Last week, we asked you to share your thoughts on the President's proposal to make two years of community college free for students who keep their grades up. With community college students making up 40 percent of the Americans enrolled in higher education, the President’s plan is projected to benefit around 9 million students each year – saving the average full-time community college student $3,800 a year in tuition expenses.
From sharing your own story, to telling us why community college is important to our country’s future, we were overwhelmed by your responses. Americans from across the nation shared how their time in community college shaped their lives and gave them opportunities to do things they had never thought they could do.
Here are a few of the inspirational stories that we received:
Gloria M: Fulfilling a Doctor's Dream
"I always wanted to go to college, but becoming pregnant at 17 caused my dream to be deferred...As a single mother, I experienced many struggles and triumphs, but my dream never died. It would take 21 years for my prayers to be answered. At the age of 39, I was given the opportunity to return to school, and that journey began at Mt. San Antonio College in Walnut, CA. I was the first in my family to go to college. Mt. Sac helped me to gain the necessary confidence to continue my educational pursuits. Today, I have a B.S. in Psychology, an M.S. In Marriage and Family Therapy, an M.S. in Clinical Psychology, and a Ph.D. in Clinical Psychology. Community colleges are so vital in giving students positive educational experiences that can transform their lives." -Dr. Gloria M.
Celestial S: A Nursing Degree at Age 58
"I'm a registered nurse and my career centered around healing the sick and keeping healthy populations healthy. Public schools and community colleges were responsible for my education, for which I am very grateful. This photo is of me and my daughter on the day I graduated from nursing school, at the age of 58 years." -Celestial S.
Meredith D: From Receiving Food Stamps to Receiving a Degree
"As a young mother, I lived in low-income housing and received food stamps while I worked a low-wage job. I went back to school at Lane Community College while working and earned the Associate of Arts Oregon Transfer Degree. From there, I enrolled in a four-year university and then completed graduate school. I now give back to my community by teaching at an elementary school serving students in poverty. This year, I was nominated for the Eugene Area Chamber of Commerce's Champion in Education Award. Without the flexibility of a community college, I never would have dreamed of working and going to school while raising three kids. Community college helped me achieve my goals. Now my daughter attends LCC." -Meredith D.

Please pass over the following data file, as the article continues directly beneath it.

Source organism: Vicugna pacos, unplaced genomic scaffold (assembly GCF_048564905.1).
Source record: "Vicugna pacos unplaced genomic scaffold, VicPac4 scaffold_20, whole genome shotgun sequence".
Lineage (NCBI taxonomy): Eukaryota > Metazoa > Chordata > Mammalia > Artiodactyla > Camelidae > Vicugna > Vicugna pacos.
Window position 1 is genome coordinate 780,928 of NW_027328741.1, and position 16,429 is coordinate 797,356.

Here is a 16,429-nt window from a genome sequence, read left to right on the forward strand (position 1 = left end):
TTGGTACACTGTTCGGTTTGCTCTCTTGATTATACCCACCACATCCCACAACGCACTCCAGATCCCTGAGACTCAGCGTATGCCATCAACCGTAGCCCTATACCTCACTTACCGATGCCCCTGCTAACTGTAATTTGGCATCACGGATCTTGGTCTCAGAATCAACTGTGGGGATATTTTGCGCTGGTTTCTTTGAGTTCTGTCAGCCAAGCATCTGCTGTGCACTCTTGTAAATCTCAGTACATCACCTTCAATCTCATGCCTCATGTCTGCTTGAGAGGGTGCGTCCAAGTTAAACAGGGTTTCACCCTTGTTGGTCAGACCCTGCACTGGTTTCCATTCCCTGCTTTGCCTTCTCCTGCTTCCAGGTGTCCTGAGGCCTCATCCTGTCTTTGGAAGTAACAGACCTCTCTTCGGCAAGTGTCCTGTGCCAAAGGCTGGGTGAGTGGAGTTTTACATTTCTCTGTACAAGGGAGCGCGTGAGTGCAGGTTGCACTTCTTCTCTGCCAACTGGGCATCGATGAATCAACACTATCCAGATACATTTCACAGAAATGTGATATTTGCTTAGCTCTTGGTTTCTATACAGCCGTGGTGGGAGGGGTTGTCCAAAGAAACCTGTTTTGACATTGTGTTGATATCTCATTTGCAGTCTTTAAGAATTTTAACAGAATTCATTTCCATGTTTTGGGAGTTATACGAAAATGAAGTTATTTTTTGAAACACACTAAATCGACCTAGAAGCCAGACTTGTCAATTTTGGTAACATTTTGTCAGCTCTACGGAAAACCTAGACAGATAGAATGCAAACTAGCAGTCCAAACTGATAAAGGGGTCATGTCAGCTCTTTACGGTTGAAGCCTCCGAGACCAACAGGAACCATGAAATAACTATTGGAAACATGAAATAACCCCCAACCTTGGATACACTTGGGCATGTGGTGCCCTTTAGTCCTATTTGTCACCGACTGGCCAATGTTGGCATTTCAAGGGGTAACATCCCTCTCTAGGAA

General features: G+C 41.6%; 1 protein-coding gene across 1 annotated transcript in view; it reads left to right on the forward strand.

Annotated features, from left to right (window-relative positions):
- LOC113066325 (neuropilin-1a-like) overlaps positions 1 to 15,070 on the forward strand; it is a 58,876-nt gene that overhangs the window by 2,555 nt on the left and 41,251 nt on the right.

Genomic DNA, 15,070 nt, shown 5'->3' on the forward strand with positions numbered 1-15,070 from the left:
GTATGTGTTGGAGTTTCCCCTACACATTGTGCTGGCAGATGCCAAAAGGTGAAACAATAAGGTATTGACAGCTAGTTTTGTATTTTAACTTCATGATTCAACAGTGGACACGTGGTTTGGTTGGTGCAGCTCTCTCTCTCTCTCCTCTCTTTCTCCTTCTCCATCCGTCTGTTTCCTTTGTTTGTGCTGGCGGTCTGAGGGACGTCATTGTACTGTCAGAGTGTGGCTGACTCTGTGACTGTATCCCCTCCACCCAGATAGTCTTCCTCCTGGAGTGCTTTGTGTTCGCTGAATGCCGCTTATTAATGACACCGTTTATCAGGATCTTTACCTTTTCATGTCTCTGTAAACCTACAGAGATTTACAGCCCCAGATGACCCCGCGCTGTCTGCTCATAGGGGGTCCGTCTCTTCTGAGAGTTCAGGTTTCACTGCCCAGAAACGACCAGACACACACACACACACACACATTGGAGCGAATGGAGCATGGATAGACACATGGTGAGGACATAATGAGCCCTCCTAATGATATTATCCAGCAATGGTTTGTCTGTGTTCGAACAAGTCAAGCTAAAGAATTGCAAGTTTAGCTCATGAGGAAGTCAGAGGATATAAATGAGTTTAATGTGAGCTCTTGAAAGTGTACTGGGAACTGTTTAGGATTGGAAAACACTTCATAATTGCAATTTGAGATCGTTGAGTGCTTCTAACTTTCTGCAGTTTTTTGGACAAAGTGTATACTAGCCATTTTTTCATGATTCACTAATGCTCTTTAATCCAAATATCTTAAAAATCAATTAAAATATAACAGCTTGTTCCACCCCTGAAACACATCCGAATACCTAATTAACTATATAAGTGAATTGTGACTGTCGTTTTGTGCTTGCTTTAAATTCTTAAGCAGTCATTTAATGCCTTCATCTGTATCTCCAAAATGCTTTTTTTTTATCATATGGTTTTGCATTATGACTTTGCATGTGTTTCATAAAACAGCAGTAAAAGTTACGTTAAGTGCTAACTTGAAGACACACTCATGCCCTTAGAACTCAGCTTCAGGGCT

Casey M: Stepping Foot in a Classroom for the First Time
"In 2004, my grandfather wrote me a letter that would change my life. 'Casey, go to community college,' he wrote. When I began college, I was honestly scared. I had actually never set foot in a classroom because I had been home-schooled my whole life and earned my GED, instead of a high school diploma....On our first day of class, our English professor, Sabrina informed us of our final paper requirement – a 10-page paper – which was met with a wave of nervous groans from the students. “Oh, don’t worry,” she said. “After a year here, you’ll be writing 10-page papers like it was nothing.” I thought she was lying just to be nice to us, but she would prove me wrong.
...The instruction, encouragement, and guidance I received at my community college led me to transfer to Mount Holyoke College, where I graduated with my bachelor’s degree in 2010. It let me complete my master’s degree at Columbia University, Teachers College. It led me to be a student representative at the first-ever White House Community College Summit, where I listened and discussed community colleges as a pathway to a baccalaureate degree. It led me to work in education policy in Washington, DC. And it led me to pursue my doctorate degree at the University of Maryland, where – thanks to my own community college experience and my experience at the White House Community College Summit – I am pursuing doctoral research on transfer articulation policies between community colleges and four-year universities." -Casey M.
Awilda A: Serving Our Country, Then Getting Three Degrees
"G.I. Money helped me afford pay for courses at Lehigh Carbon Community College.... I had never believed I was smart and it wasn't until I attended LCCC that I got bitten by the 'I can be whatever I want to be' [bug] as long as I attend school and get great grades. I graduated in '96 from LCCC, Fordham in '98, Lehigh in 2000, earned my ESOL certification, and my K-12 principal certification. I am smart and very proud of my efforts over the years, but it was believing I am smart that continued to drive me. As principal, I'm giving it all back in hopes to inspire others." -Awilda A.
Adele T: From Homelessness to a College Degree
"I started homeless with my two sons in a shelter for battered women on the day after Thanksgiving, and ended up as Phi Theta Kappa All USA Academic First Team Chair for Community Colleges. [I] graduated suma cum laude and continued [on] to gain a Bachelor's degree. Now I manage projects and teams for a major aerospace company in the U.S. This was only possible because of the accessibility and affordability of the college. They believed in me and encouraged me to be my best. I gladly pay my taxes and give back where I can. Today, my son attends that same community college." -Adele T.
Join the conversation by sharing your thoughts on the President’s community college proposal to make two years of community college free for responsible students across America. You can learn more about the proposal by clicking here.